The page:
Often the people you spend the most time with — your family, friends and co-workers — may create high-risk eating situations for you. This could be an intentional attempt to undermine your weight-loss effort from a jealous friend or sibling, or it could be unintentional because many people don't understand how difficult it is to eat healthy on a consistent, ongoing basis.
To stay focused on your goals, you need to know how to manage negative influences in your social circles. Review these scenarios and make a plan for the next challenge a potential saboteur presents.
Your response: Stay cool. Thank your spouse for thinking of you, and then remind your loved one that you are adopting healthier eating habits and don't need any food treats right now. Ask that the dessert be put somewhere you won't see it. If you can work it into your meal plan, divide the treat into multiple portions.
If this scenario happens more than once, throw away the food treats — and be sure to tell your spouse that inedible gifts, like flowers, are the appropriate surprises for you.
Your response: Take the lead in scheduling nonfood activities, such as a game of badminton or bocce ball. Invite your friends to your house so that you can serve some of your favorite healthy foods.
Ask for their help as you lose weight, and make it clear that your decision to change eating habits is not meant as a criticism of them. Let them know that you value their friendship and that their support for your healthy lifestyle changes is very important to you.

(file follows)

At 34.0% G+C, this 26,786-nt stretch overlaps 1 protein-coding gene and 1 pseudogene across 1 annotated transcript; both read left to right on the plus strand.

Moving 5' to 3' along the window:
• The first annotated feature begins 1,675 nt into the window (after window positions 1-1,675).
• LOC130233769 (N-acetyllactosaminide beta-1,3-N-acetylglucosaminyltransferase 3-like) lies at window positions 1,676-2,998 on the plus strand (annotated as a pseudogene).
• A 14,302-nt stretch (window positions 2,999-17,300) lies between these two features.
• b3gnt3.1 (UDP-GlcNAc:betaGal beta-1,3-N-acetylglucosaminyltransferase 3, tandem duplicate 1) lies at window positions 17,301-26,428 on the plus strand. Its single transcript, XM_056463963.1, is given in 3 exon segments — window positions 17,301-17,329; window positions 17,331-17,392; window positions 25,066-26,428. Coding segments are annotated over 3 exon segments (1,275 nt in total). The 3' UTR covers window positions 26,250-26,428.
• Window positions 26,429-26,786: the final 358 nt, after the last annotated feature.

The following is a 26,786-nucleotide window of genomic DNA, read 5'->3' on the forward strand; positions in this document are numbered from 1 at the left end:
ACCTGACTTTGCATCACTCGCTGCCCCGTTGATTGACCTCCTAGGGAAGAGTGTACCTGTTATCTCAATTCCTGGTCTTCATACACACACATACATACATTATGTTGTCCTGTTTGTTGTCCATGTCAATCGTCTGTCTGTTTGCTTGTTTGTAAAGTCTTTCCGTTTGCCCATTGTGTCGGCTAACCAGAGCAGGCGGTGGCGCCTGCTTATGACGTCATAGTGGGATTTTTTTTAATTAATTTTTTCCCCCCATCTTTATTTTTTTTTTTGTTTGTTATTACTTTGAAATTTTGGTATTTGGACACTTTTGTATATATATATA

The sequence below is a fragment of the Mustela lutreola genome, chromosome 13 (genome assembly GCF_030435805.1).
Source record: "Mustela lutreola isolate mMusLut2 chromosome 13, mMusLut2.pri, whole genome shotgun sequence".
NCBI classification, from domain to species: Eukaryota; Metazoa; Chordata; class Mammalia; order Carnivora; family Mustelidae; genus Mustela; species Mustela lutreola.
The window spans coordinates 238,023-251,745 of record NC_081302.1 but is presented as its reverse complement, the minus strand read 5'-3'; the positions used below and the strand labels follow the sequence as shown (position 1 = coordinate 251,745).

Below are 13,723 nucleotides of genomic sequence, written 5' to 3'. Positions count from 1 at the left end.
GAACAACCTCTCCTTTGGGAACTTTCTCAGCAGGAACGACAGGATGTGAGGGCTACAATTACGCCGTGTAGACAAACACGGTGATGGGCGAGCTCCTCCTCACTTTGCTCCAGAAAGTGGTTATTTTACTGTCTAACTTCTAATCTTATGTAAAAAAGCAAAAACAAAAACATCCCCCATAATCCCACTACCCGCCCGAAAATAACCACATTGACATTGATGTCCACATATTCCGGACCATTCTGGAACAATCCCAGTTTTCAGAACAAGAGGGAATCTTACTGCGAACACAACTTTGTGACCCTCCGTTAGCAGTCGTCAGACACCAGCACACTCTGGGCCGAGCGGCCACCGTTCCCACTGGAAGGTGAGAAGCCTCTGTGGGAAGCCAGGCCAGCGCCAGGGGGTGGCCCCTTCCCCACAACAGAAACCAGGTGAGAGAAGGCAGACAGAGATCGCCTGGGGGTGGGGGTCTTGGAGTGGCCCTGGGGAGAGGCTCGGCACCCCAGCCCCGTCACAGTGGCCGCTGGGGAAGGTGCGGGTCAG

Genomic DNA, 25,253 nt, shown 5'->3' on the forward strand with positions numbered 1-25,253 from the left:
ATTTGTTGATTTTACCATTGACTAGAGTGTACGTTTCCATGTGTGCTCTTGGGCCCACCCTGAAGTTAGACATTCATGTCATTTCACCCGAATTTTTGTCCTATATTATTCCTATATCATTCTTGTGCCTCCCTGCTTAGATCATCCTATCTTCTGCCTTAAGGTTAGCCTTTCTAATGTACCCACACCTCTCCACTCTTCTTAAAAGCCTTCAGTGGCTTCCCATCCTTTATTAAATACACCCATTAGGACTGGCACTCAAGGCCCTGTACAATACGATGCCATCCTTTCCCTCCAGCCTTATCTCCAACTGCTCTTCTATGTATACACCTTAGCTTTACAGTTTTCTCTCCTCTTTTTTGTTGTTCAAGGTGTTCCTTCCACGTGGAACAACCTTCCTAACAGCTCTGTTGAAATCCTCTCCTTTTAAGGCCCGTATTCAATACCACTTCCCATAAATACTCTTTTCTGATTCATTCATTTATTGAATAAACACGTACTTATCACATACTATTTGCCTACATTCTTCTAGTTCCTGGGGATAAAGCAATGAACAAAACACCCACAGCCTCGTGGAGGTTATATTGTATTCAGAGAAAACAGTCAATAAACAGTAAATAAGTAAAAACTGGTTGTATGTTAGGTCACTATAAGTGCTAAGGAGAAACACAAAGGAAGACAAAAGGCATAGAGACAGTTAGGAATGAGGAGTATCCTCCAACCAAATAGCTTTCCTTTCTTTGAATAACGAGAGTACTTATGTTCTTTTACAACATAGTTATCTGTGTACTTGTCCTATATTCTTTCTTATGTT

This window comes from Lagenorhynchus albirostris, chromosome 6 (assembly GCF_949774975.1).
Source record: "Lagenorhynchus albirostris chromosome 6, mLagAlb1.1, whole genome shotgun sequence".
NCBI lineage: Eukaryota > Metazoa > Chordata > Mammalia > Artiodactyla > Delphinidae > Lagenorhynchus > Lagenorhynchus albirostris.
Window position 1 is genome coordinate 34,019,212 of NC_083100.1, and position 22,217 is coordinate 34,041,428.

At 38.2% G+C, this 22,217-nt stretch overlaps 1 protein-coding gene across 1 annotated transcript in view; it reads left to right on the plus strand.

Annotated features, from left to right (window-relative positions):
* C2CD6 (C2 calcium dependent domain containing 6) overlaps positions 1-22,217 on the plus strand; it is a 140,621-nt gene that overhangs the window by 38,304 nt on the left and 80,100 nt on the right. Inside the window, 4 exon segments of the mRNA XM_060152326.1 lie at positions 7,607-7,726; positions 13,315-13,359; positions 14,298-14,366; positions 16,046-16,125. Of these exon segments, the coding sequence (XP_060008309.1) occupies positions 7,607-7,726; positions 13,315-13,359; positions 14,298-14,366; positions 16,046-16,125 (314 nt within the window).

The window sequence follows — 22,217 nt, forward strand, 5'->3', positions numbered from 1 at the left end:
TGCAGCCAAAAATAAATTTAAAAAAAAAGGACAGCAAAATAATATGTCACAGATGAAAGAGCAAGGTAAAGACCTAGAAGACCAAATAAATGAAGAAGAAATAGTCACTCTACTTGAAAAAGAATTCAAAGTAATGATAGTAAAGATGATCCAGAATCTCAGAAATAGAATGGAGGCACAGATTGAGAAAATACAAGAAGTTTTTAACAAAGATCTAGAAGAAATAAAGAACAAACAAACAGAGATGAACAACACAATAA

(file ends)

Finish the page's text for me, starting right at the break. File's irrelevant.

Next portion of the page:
Your response: First, take it slow. Don't change the whole menu overnight. As you introduce new foods, remind your family how important it is for all of you to take better care of yourselves. Healthy eating is more than weight management; it can improve the energy level and quality of life for everyone.
Tell your family that you're managing your weight in part for them, so you can be a healthier, happier person. Invite them to suggest some healthy foods or recipes to try.
Your response: Express your amazement and pleasure at the thoughtful gesture. Comment on the visual appeal of some of the foods (you're giving praise without taking a bite).
Slowly sip a glass of water. Then, before visiting the food table, decide what and how much you're going to eat. Keep portions small, nibble slowly and savor the flavor. Then move onto enjoying something else — chatting with friends, introducing people who don't know one another or getting groups together to take photos.
Finally, congratulate yourself on managing a high-risk situation! After the event is over, you may talk to your best friend about ways to support you.
Your turn! Think of how your support people can help you in your journey: Can they provide emotional support by simply letting you vent or offering encouragement? Or can they provide practical support and go for a walk with you?
Talk to your friends and family and ask for their help. Then identify your most-challenging scenarios with family and friends. Think through your best responses and strategies, and store them for future use.
© 1998-2020 Mayo Foundation for Medical Education and Research (MFMER). All rights reserved.